For almost forty years now, Bruce Springsteen has been the voice of blue-collar America, the poet laureate of the working class. Starting in 1973 with his debut, “Greetings from Asbury Park, N.J.,” Bruce Springsteen and his band have captured the sound and feel of Factory Town, USA. The Pabst bars and cheap smokes. Blue jeans and leather jackets. Train tracks, highways and hometowns. Nostalgia. Hope. Glory. Grease and grit and fast cars. “Broken heroes” whose real glory is not in escaping the towns that “rip the bones from your back,” but in remaining, enduring, “[living] with the sadness.” Iconic American imagery that transcended the hardscrabble New Jersey Springsteen knew so well to speak to the work-worn citizens of Asbury Parks all over the country.
In subsequent albums, particularly “Born to Run” (1975) and “Born in the U.S.A.” (1984), Springsteen’s lyrics have focused on the gap between that America and the one history has promised, the negative space between the American Dream and the American Reality. Those albums’ title tracks—one the basically official anthem of Jersey, the other a staple of Fourth of July firework shows everywhere—describe those left behind by a “runaway American dream” and a Vietnam vet abandoned by the very country he served, respectively. The records riff on disappearing jobs and unfulfilling jobs, domestic isolation and racism. Even tracks that don’t directly comment on American ailments are backlit by disillusionment. The lovesick narrator of “Dancing in the Dark,” for instance, works a dead-end overnight shift. The Updikean has-beens of “Glory Days” appease their nostalgia in roadside bars and Legion Halls. The petty crooks of “Meeting Across the River” bum rides and small change, pawn radios and put their faith in Hail Mary passes.
Bruce Springsteen is, for many, not just a musician, but a sociopolitical figure.
Which makes Marc Dolan, author of the new bio “Bruce Springsteen and the Promise of Rock ‘n’ Roll,” uniquely qualified to write about the man. He’s clearly a fan—a Jersey native whose love for the Boss comes through in his diligent reporting—but he’s not a music journalist. He’s an English and American Studies professor that wants to talk not just about killer tunes, but what those tunes might have to say about bigger issues.
Dolan follows the sociopolitical thread from beginning to end, opening his book with a Barack Obama quote and concluding with an impassioned address of rock music as a chronicler of and vehicle for social change. In between, he gives us Springsteen as an awkward teenager buying a used six-string and joining a band, Springsteen trying to remain an artist—a “soul with an individual message,” Dolan writes—after achieving stardom and Springsteen reacting to post-9/11 American life in the finger-wagging anthems of his last couple records.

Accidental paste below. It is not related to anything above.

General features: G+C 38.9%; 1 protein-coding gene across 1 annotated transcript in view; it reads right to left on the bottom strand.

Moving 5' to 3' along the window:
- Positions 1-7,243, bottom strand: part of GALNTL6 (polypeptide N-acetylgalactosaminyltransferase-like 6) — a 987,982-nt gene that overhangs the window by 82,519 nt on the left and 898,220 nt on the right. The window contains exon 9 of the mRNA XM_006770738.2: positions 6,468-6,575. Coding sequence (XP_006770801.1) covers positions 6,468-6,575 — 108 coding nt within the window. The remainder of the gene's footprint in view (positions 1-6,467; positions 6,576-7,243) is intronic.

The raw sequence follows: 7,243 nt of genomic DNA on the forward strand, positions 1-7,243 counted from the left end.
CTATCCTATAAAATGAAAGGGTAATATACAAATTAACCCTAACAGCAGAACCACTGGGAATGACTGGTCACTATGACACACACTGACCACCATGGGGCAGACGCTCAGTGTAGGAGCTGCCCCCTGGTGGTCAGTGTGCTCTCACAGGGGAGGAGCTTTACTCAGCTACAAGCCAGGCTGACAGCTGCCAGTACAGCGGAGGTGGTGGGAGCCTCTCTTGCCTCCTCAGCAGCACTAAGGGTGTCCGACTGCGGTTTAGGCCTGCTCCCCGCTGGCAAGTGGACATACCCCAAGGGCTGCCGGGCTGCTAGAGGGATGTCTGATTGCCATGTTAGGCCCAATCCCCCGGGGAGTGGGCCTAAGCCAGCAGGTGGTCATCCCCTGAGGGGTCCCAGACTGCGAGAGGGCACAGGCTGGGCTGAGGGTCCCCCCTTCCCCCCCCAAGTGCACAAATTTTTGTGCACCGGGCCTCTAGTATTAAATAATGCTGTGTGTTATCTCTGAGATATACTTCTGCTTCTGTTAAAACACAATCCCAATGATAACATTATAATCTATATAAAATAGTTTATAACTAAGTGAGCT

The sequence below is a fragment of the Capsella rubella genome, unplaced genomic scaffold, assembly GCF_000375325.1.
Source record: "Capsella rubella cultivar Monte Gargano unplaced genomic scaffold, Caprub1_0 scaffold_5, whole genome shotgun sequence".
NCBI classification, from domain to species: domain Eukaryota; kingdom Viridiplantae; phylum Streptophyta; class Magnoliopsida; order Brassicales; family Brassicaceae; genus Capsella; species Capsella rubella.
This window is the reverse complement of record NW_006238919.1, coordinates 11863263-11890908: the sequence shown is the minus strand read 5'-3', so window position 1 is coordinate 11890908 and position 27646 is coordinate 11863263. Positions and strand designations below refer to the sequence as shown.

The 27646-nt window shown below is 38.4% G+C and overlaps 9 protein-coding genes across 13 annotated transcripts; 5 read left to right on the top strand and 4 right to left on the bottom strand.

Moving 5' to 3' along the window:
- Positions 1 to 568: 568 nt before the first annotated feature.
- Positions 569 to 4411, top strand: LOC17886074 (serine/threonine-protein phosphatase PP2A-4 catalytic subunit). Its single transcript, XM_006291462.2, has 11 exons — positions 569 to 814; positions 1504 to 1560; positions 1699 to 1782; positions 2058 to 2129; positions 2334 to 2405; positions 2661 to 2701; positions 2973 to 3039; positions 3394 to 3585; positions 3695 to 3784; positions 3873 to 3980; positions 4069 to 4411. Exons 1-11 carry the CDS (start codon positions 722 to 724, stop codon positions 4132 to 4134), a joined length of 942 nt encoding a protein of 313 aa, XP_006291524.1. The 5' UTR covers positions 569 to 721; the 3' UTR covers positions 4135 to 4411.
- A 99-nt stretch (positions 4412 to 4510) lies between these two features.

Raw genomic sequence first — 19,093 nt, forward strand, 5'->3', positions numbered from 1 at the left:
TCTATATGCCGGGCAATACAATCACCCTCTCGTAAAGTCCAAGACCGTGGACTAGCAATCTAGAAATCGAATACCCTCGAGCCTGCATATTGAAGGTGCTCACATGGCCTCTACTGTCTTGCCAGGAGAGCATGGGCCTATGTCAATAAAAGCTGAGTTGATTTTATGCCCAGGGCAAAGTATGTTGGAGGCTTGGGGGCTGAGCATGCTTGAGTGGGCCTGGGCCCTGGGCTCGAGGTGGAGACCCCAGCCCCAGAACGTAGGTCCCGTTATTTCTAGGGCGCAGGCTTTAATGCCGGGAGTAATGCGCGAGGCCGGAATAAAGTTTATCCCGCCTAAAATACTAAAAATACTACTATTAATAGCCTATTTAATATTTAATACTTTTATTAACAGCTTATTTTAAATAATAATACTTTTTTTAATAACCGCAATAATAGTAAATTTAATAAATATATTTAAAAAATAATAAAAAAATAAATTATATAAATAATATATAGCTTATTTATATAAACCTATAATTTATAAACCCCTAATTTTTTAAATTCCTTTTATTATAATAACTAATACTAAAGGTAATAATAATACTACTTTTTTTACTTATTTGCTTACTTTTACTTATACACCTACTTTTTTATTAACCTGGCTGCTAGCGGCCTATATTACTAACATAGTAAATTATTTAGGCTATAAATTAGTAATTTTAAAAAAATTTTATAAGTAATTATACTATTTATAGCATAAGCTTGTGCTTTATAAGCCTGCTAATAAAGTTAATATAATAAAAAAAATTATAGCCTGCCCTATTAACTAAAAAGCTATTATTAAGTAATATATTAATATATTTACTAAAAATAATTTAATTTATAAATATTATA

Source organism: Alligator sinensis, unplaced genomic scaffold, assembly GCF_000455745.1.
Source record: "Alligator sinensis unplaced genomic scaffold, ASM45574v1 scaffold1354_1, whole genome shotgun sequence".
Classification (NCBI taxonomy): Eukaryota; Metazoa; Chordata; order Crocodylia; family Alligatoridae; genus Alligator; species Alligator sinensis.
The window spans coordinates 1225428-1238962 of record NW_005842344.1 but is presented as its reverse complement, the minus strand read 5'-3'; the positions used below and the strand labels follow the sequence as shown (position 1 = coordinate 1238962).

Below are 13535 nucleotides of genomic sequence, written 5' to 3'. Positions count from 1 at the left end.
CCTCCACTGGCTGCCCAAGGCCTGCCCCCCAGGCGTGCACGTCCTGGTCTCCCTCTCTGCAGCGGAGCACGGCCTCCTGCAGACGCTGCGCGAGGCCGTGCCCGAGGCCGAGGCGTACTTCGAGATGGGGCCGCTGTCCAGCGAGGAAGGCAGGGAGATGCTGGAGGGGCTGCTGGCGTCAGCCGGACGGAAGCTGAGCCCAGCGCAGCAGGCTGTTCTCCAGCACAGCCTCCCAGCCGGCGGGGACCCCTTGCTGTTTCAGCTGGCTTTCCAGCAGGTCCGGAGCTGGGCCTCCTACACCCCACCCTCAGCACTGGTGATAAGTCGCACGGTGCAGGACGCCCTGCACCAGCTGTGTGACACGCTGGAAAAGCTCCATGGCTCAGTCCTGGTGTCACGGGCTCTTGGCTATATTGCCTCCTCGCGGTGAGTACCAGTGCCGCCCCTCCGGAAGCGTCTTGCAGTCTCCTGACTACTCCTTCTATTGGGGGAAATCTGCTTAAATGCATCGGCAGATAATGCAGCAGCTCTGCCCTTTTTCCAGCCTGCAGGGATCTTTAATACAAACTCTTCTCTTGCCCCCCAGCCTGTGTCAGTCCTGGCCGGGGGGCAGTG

It’s an ambitious biography, and Dolan pulls it off, delivering on the many—pardon the pun—promises he makes to the reader. He has done the research—more than fifty pages of sources and notes—and writes sympathetically about his subject without resorting to sentimentality.
He gives a significant attention to authenticity in the Springsteen legend.
An extraordinarily earnest songwriter, Springsteen is depicted here sorta-constructing his image. After the success of “Born to Run” graduates him to bigger venues, for instance, “He had taken to wearing suits onstage—never with ties, sometimes with jackets, and always perfectly planned.” Rock ‘n’ roll, Dolan writes, was big business by the late seventies, and Springsteen—like many musicians of the era—struggled with his rock-star identity.
“Once you started playing 5,000-seat halls on an extended tour,” Dolan writes, “you’d have to be a fool not to notice that you were a product, packaged if not necessarily made by a multinational corporation, and very much pre-identified by your audience before they ever heard a note of your music.”
It’s a prescient and brutally honest insight—one that most of us, particularly fans, don’t really like to think about. Springsteen has based an entire career off being above all things earnest. Even now, rich off that image and playing stadiums with exorbitant ticket prices and singing about dreams in advertisements for the MLB postseason, we want to believe that a skinny sixteen-year-old from a gray New Jersey town is somewhere inside.
And that’s what Dolan, in the end, hopes to do: to ultimately convince us, in an age of deep mistrust and entrenched corporatization and genius marketing, that Springsteen is for real. That the politics and imagery and themes are deeply felt by the Boss, not just sold by him. That he “might not be to your taste,” as Dolan writes, “but anyone who heard or saw him knew that his performances were sincere, passionate, and committed.” That his lyrics, his music, his performances, are windows into the Springsteen none of us will get to see. That we’re all running, chasing an elusive dream, and that as we do, Bruce Springsteen is right there running with us. (Eric Lutz)
“Bruce Springsteen and the Promise of Rock ‘n’ Roll”
By Marc Dolan
W.W. Norton & Company, 528 pages, $29.95
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